Rick then made a clone of Beth—one for Earth and one for outer space—and then shuffled the two without looking, absolving himself of making a decision. It’s one of the most heartbreaking Rick moments in the series: for all of his power and intelligence, not even Rick himself knows which version of his daughter is the real one—an intended consequence of a conscious decision. He couldn’t face the prospect of making that sort of decision. He wanted to have his daughter on Earth, and wanted to be proud of a space Beth following in his footsteps. I want to call out that this montage was set to an excellent and emotional song written by Rick and Morty composer Ryan Elder and Kotomi, and performed by Kotomi. I didn’t quite cry during the sequence, but I came damn close.
We may never learn which Beth is the “original,” but it doesn’t matter either way: Rick failed his daughter. “Holy s*** I’m a bad father,” Rick says out loud. “…but at least I’m a good friend.” He presses a button and his shelving unit rotates to reveal an unconscious and dismantled Phoenixperson attached to the wall. He switches his best friend back on, who immediately tries to attack him again before Rick turns him off again. This is probably a combination of Rick’s attempt to retain control over some factor in his life as well as rehabilitate his best friend, but the outlook for this to resolve favorably is grim.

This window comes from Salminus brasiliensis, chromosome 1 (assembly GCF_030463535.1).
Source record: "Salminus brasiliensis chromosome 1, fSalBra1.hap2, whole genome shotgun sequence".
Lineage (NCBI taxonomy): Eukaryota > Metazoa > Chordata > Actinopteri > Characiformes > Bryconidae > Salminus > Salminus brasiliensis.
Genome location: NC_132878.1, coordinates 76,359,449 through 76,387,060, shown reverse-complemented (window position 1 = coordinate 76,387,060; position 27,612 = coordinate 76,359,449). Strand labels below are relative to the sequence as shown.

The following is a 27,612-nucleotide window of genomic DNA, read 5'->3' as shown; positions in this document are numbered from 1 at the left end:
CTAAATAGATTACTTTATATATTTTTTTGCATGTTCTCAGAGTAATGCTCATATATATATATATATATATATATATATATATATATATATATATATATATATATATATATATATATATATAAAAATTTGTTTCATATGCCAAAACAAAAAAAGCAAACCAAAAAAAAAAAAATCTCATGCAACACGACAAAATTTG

Rick doesn’t drink his problems away this time: he’s about to leave the garage and go back into the house with his family, but instead turns around, slowly walks back to his chair and hangs his head in sorrow. He’s come to the realization that he is not needed. Part of Rick’s toxicity is his constant need for validation, for his ego to be fed, and for someone to react to him so he can clap back. Rick is an unquestionable genius and he’s often harnessed that genius to find quick solutions, get out of hairy situations, and otherwise avoid consequence altogether, but this is something he can’t solve with an invention.